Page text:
I hope it's a useful book for people on their own journey to finding answers. It's a disorder that affects every aspect of life: work, relationships, self-identity. I'd love to write more about ADHD in future in greater depth.
What do you read for pleasure?
I read a lot of M/M romance, which is a delicious genre that didn't use to be as widely available as it is now. My most recent find along those lines is Harper Fox's "Brothers of the Wild North Sea," set in 7th-century Northumberland amidst monasteries and Viking raids.

I like nonfiction a lot too, particularly biographies and self-help books.
What book marketing techniques have been most effective for you?
I struggle with that one. I have been able to build up a following on Twitter (my handle is @gabriellawest) and I share my blog posts on Facebook and Twitter. But I am not a great marketer. And like most indie authors, I think it takes up too much time...

I do think that making certain titles in my catalog free has helped me, particularly on Barnes & Noble and Apple. I also found a good, solid designer early on who does premade covers—shoutout to Dawn at Bookgraphics.net—though I haven't used her for everything. But I used her for my first erotic short, "The Doge's Daughter." From that I have to conclude: Men's bare chests on covers sell books :) It's important to realize that subtle covers don't really work when it comes to ebooks.
What's your day job?
I copyedit/proofread for independent authors at Edit for Indies: http://editforindies.com. My tagline is "Polished, accurate editing with a fast turnaround." Here's a recent post I did for National Proofreading Day: http://editforindies.com/2014/03/08/its-national-proofreading-day/.
What are you working on next?
"It's Not You, It's Me" is a long personal essay (or short memoir, depending on how you look at it), based on the experience of a very painful breakup I had with another female writer in the late '90s. It's available on Amazon now!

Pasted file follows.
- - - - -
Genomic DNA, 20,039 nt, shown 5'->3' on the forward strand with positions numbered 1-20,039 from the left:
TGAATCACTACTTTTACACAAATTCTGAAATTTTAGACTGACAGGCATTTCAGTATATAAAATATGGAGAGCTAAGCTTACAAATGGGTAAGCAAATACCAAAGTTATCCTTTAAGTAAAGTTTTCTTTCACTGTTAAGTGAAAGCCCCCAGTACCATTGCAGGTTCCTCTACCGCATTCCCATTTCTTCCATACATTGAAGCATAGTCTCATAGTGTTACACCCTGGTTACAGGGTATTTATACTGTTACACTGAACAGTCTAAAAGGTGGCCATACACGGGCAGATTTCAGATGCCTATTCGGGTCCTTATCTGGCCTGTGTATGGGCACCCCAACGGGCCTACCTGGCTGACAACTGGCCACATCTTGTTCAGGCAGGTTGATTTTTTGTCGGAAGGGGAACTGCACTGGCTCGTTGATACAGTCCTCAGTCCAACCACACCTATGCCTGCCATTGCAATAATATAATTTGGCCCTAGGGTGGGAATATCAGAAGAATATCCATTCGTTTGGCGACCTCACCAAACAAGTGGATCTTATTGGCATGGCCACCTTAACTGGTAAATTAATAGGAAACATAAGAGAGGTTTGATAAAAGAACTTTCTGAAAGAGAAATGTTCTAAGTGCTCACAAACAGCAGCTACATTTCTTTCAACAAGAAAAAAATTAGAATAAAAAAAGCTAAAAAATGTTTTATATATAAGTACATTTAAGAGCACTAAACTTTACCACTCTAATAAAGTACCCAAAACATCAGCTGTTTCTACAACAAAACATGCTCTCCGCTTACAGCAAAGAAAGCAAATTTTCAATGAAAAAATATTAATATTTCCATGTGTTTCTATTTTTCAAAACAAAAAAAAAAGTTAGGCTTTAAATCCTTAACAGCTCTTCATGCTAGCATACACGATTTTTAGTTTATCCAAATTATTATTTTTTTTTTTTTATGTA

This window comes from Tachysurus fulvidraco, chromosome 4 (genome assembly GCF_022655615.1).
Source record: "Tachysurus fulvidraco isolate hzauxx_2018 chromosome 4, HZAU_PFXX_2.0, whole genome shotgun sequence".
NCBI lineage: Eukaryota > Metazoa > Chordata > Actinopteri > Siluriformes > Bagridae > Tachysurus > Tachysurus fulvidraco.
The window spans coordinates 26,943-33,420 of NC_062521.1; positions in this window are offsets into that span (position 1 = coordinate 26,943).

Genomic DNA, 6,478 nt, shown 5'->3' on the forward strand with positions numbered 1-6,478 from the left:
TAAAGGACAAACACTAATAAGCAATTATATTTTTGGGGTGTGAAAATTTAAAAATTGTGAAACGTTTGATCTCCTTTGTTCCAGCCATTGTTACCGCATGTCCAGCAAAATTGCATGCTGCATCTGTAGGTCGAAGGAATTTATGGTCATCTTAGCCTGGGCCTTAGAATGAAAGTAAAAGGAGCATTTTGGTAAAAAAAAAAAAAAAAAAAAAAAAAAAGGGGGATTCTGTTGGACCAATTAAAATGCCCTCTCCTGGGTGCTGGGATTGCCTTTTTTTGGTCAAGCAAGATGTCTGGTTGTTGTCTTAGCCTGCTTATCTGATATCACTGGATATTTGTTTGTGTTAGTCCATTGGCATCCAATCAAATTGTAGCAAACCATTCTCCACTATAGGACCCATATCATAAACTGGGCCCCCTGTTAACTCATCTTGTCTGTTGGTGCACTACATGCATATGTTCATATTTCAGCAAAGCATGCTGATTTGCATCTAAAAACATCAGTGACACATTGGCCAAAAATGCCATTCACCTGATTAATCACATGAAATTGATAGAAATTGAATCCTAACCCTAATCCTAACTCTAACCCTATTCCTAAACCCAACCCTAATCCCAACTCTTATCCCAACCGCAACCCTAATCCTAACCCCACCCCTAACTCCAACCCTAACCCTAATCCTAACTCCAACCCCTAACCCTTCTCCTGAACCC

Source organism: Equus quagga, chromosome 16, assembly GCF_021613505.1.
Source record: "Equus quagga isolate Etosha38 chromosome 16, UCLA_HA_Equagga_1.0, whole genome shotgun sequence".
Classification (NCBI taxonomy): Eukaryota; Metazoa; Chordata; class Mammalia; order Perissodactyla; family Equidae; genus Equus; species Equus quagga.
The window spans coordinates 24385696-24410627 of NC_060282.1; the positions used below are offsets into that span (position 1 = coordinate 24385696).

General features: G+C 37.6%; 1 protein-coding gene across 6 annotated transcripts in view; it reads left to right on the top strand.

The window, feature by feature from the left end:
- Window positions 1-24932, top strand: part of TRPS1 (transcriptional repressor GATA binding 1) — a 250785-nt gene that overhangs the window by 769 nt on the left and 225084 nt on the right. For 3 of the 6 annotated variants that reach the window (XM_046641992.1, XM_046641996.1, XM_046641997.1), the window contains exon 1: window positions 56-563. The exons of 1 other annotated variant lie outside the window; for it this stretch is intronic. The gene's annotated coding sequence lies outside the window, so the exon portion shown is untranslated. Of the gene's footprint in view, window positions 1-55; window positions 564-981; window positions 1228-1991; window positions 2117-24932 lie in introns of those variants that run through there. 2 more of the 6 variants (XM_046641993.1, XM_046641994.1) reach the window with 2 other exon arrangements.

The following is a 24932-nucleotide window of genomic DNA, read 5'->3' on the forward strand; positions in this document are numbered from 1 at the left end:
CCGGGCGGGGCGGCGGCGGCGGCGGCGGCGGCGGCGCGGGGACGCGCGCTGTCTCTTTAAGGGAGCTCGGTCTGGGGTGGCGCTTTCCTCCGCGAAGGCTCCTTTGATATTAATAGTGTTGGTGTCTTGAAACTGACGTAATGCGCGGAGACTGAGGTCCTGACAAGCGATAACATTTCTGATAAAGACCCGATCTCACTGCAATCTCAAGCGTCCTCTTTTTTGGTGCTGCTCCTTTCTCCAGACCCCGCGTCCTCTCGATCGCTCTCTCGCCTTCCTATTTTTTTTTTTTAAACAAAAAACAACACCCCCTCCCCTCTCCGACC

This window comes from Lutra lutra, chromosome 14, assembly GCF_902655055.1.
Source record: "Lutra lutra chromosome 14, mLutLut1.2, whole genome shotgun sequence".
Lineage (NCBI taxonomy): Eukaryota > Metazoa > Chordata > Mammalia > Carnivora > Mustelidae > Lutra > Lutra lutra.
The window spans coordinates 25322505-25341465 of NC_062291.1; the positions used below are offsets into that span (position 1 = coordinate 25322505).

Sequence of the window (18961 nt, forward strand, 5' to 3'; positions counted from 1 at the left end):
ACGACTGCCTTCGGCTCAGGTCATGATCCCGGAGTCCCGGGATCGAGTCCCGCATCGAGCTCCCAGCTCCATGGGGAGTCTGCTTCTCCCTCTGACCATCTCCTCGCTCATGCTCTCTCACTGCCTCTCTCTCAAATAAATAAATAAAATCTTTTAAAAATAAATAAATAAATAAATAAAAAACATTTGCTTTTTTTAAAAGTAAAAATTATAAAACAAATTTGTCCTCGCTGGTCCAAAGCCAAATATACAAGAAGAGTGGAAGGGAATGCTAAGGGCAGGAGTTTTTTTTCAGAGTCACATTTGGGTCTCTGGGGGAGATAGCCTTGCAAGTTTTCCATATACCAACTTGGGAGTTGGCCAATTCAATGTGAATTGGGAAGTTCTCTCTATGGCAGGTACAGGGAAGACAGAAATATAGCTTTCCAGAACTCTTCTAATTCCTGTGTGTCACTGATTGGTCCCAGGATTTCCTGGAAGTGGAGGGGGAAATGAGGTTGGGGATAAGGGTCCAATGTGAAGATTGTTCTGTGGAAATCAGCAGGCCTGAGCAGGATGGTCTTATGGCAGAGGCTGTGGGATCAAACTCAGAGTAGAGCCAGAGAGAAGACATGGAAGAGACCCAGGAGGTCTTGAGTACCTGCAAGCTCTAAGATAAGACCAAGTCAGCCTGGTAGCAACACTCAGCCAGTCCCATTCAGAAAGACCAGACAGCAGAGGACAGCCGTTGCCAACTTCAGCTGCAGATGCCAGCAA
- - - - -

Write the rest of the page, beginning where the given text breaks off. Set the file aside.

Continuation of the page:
Published 2014-09-22.
Smashwords Interviews are created by the profiled author, publisher or reader.

Books by This Author

It's Not You, It's Me
By
Pre-release—available January 3, 2015. Price: $3.99 USD. Words: 14,110. Language: English. Category: Nonfiction » Biography » Autobiographies & Memoirs
A close friendship between two struggling women writers evolves into a passionate love affair. What could go wrong? Well, pretty much everything... San Francisco in the mid-to-late 1990s and two women are trying to build a successful lesbian relationship. But issues of self-image, love, sexuality, and intimacy somehow seem to push them apart just as much as bring them closer.
Connecting the Dots: My Midlife Journey with Adult AD/HD
By
Price: $3.99 USD. Words: 8,480. Language: English. Published: December 28, 2013. Category: Nonfiction » Health, wellbeing, & medicine » Mental health
Most of us have heard of ADHD, so why is it so common for women not to be diagnosed until they are in midlife? Novelist Gabriella West is refreshingly candid about her journey towards a diagnosis of ADHD, which started a few years ago when she encouraged her partner to get a diagnosis. She uncovers a family history of the disorder, looking back at her own mother's life in Ireland in the 1970s.
Time of Grace
By
Price: $0.99 USD. Words: 69,580. Language: English. Published: October 12, 2013. Category: Fiction » Gay & lesbian fiction » Lesbian
Shy young Caroline has come from England to Ireland in 1915 to work as a governess at Thornley Hall. But beautiful housemaid Grace, with her fierce dedication to Ireland's freedom, opens Caroline's eyes to new erotic worlds. As their friendship blossoms into passionate romance, Caroline finds a happiness she's never known. But will Grace's commitment to the upcoming Rising jeopardize their love?